What’s the Difference Between Polyamory and Monogamous Relationships in the U.S.?

Polyamorist couple, Cinna and Beau Lewis, from Cedar Rapids, Iowa were highlighted in a littlevillagemag.com article written by Emma McClatchey earlier this month (read article here). In the article, Cinna and Beau share their poly relationship experiences covering everything from dating logistics to transparent communication to sexual identity. Cinna describes polyamory as “really beautiful” and that their strong monogamous relationship helped them build their poly relationships from a solid foundation. Cinna and Beau represent an understudied population who are rewriting the standard narrative about how relationships are to be structured. They are not alone. A California-based triad recently symbolically married (see article here) and others are exploring a lack of evidence in negative effects on parenting-while-poly (see article here). Now all this positivity should not infer ease or perfection in poly relationships. Just like any other relationship, there is work involved. Everyone involved in the relationship must effectively communicate, negotiate, and, of course, share intimacy in ways that works best for them. But who, exactly, are these polyamorists and are they different than those who practice monogamous relationships?

A recent study published in the Journal of Sex Research compared the demographics of Americans who are in polyamorous relationships with those in monogamous relationships. The study, led by Rhonda Balzarini at the University of Western Ontario, compared data of over 2,400 polyamorous individuals with over 500 monogamous individuals. The study findings concluded that polyamorous individuals were significantly more likely to identify as bisexual, pansexual or an other, non-listed orientation than those who were monogamous. They did not differ, however, in those who identified as gay or lesbian. Monogamous individuals were more likely to have a bachelor’s degree or higher education. Religious affiliation for monogamous individuals was primarily Christian, which was significantly different than polyamorous individual who reported other religious affiliations equally with Christianity. Polyamorists tended to affiliate politically with the Democratic party than the Republican party, but polyamory was represented in both parties. This study may not tell us much about political affiliation beyond a simple statement that polyamorists may align with either political party. Polyamorists reported a lower annual income compared to monogamous individuals and polyamorists tended to be in civil union relationships compared to their married monogamous counterparts.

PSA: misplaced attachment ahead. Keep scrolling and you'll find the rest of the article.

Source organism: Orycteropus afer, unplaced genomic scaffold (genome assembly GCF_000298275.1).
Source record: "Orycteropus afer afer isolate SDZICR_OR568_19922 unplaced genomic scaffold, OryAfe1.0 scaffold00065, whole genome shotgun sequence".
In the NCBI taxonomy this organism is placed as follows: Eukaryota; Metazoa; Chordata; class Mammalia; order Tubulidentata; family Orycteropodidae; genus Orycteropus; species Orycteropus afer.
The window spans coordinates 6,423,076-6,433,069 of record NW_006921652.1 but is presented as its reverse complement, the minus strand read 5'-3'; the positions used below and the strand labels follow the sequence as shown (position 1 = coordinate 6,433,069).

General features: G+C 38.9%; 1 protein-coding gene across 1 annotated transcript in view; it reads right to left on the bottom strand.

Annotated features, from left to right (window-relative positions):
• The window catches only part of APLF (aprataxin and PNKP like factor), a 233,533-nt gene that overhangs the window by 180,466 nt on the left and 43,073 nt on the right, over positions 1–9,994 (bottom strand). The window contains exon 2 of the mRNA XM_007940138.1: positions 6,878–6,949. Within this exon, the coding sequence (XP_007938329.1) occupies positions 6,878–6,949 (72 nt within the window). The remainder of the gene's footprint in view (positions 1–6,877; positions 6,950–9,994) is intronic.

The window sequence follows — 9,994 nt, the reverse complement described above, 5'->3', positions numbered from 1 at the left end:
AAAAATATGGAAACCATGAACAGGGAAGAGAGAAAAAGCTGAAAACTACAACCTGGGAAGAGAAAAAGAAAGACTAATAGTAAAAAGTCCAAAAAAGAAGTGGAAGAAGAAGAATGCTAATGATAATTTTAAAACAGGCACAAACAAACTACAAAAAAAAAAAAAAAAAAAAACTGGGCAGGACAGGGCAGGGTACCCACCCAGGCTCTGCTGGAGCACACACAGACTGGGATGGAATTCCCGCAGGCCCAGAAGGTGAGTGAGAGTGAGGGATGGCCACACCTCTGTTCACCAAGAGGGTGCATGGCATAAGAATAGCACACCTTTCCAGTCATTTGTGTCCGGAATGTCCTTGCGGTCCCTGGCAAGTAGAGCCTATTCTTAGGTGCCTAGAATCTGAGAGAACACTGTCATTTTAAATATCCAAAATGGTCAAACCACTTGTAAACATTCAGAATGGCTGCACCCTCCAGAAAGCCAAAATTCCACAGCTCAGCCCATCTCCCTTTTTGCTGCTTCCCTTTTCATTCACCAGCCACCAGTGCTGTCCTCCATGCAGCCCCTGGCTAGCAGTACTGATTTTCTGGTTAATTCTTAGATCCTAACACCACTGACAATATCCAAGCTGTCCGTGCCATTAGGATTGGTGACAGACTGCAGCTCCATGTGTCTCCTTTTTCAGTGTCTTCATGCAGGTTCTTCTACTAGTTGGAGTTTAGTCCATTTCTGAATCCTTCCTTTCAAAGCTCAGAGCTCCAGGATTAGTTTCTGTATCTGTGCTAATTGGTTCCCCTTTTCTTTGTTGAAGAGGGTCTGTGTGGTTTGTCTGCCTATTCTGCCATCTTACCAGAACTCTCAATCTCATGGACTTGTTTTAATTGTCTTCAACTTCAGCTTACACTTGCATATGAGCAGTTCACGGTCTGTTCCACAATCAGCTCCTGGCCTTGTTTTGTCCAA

These findings show that there are some differences between individuals who are polyamorous compared those who are monogamous in the areas of sexual identity, religious affiliation, and income differences. These differences may not really be too surprising considering the predominate religion of Christianity of those surveyed has not historically supported sexual identities beyond heterosexuality. While this study is a demographic picture of the individual differences between polyamorous and monogamous individuals, there is so much more to learn and understand. As more research is published we will learn more, from a scientific perspective, how these relationships differ (if at all), how parenting differs (if it does), and maybe even more about how this particular relationship configuration may create a healthier state of well-being for those in a sexually autonomous relationship. Indeed the poly relationship tends to look more like that of our ancestors, as we shared in a previous blog post, Inconvenient Truth About Monogamy.

References:

Balzarini, RN., Dharma, C., Kohut, T., Holmes, B.M., Campbell, L., Lehmiller, J.J., & Harman, J.J. (2019). Demographic comparison of American individuals in polyamorous and monogamous relationships. The Journal of Sex Research, 56(6), 681-694.

McClatchey, E., (Feb. 5, 2020). Polyamory works wonders for one Cedar Rapids couple. Little Village Magazine. Accessed at https://littlevillagemag.com/polyamory-works-wonders-for-one-cedar-rapids-couple/

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